I have a confession to make. Myself and every other blogger, writer, journalist, and reporter, has been using you. Over the course of this election year and yes, your entire life, you've been manipulated by forces you thought were your allies.
Media, and the Internet as a whole, is a vast landscape of unending content. Just look at how much content is produced in one minute:
In just a single minute on the web 216,000 photos are shared on Instagram, a total of £54,000 ($83,000) sales take place on Amazon, there are 1.8 million likes on Facebook and three days worth of video is uploaded to YouTube. (via Daily Mail)
And that was back in 2013.
That's a whole lot of content to sift through. It's the primary reason Google is so powerful. Instead of having to find the best information yourself, they do it for you. And while that allows them to often rig search results in their favor, it makes it easier for you to find what you're looking for.
With all this unconscionable amount of content being made, it's very hard for websites, like this one, to get attention. Even with quality articles and news, we are frequently lost in the noise of a billion tweets, listicles (yeah that's a real word), and Snapchats.
What is an intrepid blogger to do? It's easy: we lie.
Well, we don't really lie. Good folks like those at Trigtent will always provide accurate content with applicable sources when neccessary. But there are many, many, many websites out there, in an effort to get an unfair advantage, who will use dirty tactics to grab your coveted clicks.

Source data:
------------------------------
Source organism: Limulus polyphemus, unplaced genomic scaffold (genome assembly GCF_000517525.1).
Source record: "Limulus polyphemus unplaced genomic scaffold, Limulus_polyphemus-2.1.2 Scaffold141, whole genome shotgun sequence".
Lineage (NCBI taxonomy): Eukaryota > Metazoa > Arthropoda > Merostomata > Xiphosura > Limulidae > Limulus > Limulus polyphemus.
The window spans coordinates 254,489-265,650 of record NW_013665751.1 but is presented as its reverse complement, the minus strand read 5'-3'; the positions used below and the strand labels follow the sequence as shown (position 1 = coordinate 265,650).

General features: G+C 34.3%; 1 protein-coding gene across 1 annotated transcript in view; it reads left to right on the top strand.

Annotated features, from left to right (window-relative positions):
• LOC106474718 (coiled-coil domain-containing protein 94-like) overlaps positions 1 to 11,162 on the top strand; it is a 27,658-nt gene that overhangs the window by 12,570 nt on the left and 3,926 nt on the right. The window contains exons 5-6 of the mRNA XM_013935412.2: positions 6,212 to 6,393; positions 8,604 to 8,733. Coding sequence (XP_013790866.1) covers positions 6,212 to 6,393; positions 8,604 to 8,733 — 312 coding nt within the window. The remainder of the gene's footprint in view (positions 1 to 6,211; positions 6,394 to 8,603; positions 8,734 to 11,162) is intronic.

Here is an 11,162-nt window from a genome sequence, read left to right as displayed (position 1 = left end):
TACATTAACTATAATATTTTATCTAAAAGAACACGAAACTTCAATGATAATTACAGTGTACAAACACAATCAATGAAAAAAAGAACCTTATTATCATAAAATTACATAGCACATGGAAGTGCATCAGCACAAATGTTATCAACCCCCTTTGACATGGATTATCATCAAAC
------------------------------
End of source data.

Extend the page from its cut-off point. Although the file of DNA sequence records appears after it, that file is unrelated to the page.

What kind of tactics? Well aside from the annoying clickbait your mom posts of Facebook (Top 10 Reasons Dr. Who is Better Than Star Trek: the Next Generation), a massive amount of the news posts and blogs you'll see today are cleverly crafted to do one thing: make you angry.
There's this psychological quirk that makes humans more receptive to stimuli that makes us angry. It taps into primitive survival instincts that have kept our species alive for ages. When confronted with something that challenges or threatens your way of life, you have to act. Be it a wildebeest on the savanna, or a nasty article about Trump.
Without thinking, we click on that article. And even if we don't read it, the blogger has won. You fell for the bait. You clicked on the link and gave their site traffic. That amounts to more impressions for their ads and increased revenue for the site. And if you read the article and comment below it, you're adding to that website's worth, helping it grow.
Even if you hate it and disagree with what they're saying.
This is an old tactic, even by the Internet's standards. Unscrupulous bloggers love to write gotcha headlines that make you mad. They do this whenever a popular movie comes out (ever wonder why some critics bash Star Wars or The Avengers for little to no reason?) or when big political issues arise (like say, Great Britain leaving the European Union or a U.S. presidential election). The vast majority of these sites don't really care about the issues; you might be able to argue that the writers don't even believe what they are saying. It's all in the interest of getting you to click.